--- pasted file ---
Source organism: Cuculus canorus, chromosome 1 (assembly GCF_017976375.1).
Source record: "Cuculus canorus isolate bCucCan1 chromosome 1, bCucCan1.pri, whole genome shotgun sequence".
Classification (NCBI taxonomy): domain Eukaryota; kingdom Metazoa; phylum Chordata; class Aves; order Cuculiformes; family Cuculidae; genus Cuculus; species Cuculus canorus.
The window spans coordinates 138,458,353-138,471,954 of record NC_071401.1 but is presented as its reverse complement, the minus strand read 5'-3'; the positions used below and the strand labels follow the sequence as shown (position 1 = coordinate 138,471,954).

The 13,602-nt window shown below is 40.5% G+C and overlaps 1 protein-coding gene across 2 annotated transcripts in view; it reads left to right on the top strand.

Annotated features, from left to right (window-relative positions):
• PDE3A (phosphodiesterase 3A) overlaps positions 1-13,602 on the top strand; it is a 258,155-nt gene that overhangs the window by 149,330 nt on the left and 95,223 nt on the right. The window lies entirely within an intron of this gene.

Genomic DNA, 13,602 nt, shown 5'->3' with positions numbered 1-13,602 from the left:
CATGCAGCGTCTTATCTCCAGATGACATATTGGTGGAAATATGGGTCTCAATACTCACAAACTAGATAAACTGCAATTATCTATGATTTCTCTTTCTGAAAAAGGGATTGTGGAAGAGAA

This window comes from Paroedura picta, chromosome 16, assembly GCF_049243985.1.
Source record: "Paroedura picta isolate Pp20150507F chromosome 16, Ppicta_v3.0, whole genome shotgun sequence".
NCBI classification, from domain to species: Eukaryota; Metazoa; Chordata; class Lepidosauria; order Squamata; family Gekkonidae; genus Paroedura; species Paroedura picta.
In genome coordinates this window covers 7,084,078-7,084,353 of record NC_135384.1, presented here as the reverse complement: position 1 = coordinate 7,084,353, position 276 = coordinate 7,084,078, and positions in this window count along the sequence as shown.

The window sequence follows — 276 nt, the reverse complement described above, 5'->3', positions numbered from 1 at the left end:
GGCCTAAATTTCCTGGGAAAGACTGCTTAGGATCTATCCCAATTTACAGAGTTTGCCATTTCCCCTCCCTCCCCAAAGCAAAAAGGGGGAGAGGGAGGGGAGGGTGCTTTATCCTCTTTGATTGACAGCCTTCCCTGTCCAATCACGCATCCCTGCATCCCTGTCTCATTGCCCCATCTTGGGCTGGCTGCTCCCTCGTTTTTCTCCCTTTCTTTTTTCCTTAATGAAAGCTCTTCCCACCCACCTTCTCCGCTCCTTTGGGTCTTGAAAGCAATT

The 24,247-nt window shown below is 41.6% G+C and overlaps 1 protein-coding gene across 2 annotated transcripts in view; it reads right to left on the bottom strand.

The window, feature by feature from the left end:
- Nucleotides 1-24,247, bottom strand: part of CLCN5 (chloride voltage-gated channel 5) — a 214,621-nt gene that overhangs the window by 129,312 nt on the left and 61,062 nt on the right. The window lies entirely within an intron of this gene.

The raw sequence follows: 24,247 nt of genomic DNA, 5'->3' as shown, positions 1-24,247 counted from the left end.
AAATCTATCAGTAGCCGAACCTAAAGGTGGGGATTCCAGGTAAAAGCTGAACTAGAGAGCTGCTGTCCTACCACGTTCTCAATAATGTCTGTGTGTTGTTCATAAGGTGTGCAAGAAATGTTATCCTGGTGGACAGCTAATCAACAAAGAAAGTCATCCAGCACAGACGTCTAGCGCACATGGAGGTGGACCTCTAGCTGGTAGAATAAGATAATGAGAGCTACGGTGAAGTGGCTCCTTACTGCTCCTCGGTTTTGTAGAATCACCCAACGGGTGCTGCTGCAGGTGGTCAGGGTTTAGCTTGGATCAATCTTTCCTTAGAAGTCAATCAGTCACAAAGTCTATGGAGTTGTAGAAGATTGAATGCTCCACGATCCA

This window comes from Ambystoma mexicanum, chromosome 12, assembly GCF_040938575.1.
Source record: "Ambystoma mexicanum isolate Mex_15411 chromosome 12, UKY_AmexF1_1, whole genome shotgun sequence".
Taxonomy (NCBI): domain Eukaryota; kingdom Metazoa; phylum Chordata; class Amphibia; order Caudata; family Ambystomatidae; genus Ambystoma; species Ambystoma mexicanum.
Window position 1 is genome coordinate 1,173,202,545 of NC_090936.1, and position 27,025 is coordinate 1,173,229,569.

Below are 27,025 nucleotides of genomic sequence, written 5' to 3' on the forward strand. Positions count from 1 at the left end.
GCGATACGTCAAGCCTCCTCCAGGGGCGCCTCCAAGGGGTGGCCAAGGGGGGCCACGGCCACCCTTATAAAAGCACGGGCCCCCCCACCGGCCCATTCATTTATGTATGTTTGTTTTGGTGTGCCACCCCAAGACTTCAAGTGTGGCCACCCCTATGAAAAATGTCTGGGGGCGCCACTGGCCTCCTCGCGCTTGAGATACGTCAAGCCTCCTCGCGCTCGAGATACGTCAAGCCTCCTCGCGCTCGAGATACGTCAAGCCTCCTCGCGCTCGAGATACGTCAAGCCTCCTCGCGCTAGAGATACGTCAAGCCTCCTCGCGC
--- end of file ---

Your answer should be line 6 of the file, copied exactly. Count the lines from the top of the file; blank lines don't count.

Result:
Annotated features, from left to right (window-relative positions):